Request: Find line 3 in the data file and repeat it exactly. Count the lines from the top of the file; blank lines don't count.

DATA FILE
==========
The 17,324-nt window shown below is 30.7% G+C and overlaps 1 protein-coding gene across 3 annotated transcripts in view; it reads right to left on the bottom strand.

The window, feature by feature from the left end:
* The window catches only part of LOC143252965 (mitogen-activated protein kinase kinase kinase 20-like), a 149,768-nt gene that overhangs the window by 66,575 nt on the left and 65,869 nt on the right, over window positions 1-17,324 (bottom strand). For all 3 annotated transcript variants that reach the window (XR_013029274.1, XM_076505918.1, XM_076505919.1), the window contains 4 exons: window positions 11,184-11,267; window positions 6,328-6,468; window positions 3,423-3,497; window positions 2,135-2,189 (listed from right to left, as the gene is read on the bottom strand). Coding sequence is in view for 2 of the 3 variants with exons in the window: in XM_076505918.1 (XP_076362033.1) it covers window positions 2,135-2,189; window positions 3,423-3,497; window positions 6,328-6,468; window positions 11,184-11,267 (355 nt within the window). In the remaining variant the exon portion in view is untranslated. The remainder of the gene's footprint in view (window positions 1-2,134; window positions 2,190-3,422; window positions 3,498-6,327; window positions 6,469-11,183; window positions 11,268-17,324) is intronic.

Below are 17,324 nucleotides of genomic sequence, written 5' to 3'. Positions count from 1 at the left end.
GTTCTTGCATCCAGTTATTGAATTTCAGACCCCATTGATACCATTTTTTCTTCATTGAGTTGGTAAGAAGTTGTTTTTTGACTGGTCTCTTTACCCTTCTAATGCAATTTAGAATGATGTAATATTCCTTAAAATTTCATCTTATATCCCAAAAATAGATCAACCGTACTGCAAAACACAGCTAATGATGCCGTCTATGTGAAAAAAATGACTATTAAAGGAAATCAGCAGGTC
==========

* The window catches only part of LOC143252965 (mitogen-activated protein kinase kinase kinase 20-like), a 149,768-nt gene that overhangs the window by 66,575 nt on the left and 65,869 nt on the right, over window positions 1-17,324 (bottom strand). For all 3 annotated transcript variants that reach the window (XR_013029274.1, XM_076505918.1, XM_076505919.1), the window contains 4 exons: window positions 11,184-11,267; window positions 6,328-6,468; window positions 3,423-3,497; window positions 2,135-2,189 (listed from right to left, as the gene is read on the bottom strand). Coding sequence is in view for 2 of the 3 variants with exons in the window: in XM_076505918.1 (XP_076362033.1) it covers window positions 2,135-2,189; window positions 3,423-3,497; window positions 6,328-6,468; window positions 11,184-11,267 (355 nt within the window). In the remaining variant the exon portion in view is untranslated. The remainder of the gene's footprint in view (window positions 1-2,134; window positions 2,190-3,422; window positions 3,498-6,327; window positions 6,469-11,183; window positions 11,268-17,324) is intronic.